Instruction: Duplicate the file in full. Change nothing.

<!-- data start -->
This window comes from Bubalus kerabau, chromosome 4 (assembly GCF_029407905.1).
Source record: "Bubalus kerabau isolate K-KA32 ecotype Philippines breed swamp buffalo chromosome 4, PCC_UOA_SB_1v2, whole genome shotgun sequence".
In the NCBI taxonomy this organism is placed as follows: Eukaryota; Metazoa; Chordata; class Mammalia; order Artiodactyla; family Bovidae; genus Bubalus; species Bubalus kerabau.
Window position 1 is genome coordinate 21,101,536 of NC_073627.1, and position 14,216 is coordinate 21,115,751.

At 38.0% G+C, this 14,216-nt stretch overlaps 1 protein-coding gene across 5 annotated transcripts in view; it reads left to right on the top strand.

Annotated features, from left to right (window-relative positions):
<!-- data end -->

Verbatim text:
This window comes from Bubalus kerabau, chromosome 4 (assembly GCF_029407905.1).
Source record: "Bubalus kerabau isolate K-KA32 ecotype Philippines breed swamp buffalo chromosome 4, PCC_UOA_SB_1v2, whole genome shotgun sequence".
In the NCBI taxonomy this organism is placed as follows: Eukaryota; Metazoa; Chordata; class Mammalia; order Artiodactyla; family Bovidae; genus Bubalus; species Bubalus kerabau.
Window position 1 is genome coordinate 21,101,536 of NC_073627.1, and position 14,216 is coordinate 21,115,751.

At 38.0% G+C, this 14,216-nt stretch overlaps 1 protein-coding gene across 5 annotated transcripts in view; it reads left to right on the top strand.

Annotated features, from left to right (window-relative positions):